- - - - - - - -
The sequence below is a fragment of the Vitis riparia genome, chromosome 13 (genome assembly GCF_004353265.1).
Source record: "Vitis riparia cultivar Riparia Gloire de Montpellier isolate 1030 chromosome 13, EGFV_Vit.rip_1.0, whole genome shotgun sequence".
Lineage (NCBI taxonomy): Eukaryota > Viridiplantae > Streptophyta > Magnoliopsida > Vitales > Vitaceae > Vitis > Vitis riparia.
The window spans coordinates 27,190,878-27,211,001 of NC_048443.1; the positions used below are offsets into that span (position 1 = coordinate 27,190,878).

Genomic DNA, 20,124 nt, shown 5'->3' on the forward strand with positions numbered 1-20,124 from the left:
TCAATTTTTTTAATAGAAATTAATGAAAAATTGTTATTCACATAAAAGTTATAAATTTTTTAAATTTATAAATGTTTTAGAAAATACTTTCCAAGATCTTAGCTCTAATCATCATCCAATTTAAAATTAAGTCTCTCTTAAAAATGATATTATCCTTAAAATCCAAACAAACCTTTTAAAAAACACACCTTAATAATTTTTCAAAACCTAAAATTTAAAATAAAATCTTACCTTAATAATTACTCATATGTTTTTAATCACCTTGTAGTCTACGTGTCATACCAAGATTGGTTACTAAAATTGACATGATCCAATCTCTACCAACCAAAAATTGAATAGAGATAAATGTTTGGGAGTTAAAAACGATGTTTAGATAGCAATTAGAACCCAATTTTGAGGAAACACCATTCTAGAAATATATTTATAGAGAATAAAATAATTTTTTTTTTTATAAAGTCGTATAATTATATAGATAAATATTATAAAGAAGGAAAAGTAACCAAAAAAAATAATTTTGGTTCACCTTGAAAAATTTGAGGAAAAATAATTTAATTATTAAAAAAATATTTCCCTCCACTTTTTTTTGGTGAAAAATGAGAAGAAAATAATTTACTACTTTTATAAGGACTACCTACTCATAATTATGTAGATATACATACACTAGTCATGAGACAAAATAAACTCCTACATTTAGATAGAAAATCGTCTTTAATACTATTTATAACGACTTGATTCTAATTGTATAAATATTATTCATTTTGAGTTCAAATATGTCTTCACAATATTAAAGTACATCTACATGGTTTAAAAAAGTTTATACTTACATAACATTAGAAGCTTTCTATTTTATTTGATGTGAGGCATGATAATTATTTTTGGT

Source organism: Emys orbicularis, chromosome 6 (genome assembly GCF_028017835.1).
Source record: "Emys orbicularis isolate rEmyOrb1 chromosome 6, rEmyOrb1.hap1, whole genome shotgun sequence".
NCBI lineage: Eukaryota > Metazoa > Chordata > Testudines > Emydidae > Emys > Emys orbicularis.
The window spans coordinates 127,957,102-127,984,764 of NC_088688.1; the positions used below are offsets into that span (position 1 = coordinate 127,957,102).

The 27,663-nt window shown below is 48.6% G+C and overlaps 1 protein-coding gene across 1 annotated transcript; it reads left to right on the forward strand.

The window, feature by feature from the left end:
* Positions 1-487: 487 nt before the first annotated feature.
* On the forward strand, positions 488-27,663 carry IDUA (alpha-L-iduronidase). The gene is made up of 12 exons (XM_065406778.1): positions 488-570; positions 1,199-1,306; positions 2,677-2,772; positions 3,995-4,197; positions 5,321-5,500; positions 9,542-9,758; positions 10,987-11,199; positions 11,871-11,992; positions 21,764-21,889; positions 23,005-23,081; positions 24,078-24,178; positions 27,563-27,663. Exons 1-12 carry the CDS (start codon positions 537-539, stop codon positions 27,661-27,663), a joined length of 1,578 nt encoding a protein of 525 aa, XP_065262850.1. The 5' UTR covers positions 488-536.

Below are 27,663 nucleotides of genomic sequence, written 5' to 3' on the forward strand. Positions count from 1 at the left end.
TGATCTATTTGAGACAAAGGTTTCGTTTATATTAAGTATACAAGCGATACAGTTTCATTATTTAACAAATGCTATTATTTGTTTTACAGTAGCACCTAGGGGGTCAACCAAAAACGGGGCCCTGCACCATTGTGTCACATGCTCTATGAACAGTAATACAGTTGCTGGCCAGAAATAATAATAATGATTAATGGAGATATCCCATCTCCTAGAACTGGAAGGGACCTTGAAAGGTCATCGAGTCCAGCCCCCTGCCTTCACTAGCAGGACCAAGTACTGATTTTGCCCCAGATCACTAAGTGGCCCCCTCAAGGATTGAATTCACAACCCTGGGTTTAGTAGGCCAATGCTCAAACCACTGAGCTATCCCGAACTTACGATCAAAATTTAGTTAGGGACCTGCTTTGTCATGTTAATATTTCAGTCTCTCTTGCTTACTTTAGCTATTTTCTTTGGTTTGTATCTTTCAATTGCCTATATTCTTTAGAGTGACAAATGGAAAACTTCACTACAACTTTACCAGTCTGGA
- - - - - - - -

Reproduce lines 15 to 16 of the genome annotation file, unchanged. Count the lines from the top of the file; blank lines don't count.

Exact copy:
Below are 27,663 nucleotides of genomic sequence, written 5' to 3' on the forward strand. Positions count from 1 at the left end.
TGATCTATTTGAGACAAAGGTTTCGTTTATATTAAGTATACAAGCGATACAGTTTCATTATTTAACAAATGCTATTATTTGTTTTACAGTAGCACCTAGGGGGTCAACCAAAAACGGGGCCCTGCACCATTGTGTCACATGCTCTATGAACAGTAATACAGTTGCTGGCCAGAAATAATAATAATGATTAATGGAGATATCCCATCTCCTAGAACTGGAAGGGACCTTGAAAGGTCATCGAGTCCAGCCCCCTGCCTTCACTAGCAGGACCAAGTACTGATTTTGCCCCAGATCACTAAGTGGCCCCCTCAAGGATTGAATTCACAACCCTGGGTTTAGTAGGCCAATGCTCAAACCACTGAGCTATCCCGAACTTACGATCAAAATTTAGTTAGGGACCTGCTTTGTCATGTTAATATTTCAGTCTCTCTTGCTTACTTTAGCTATTTTCTTTGGTTTGTATCTTTCAATTGCCTATATTCTTTAGAGTGACAAATGGAAAACTTCACTACAACTTTACCAGTCTGGA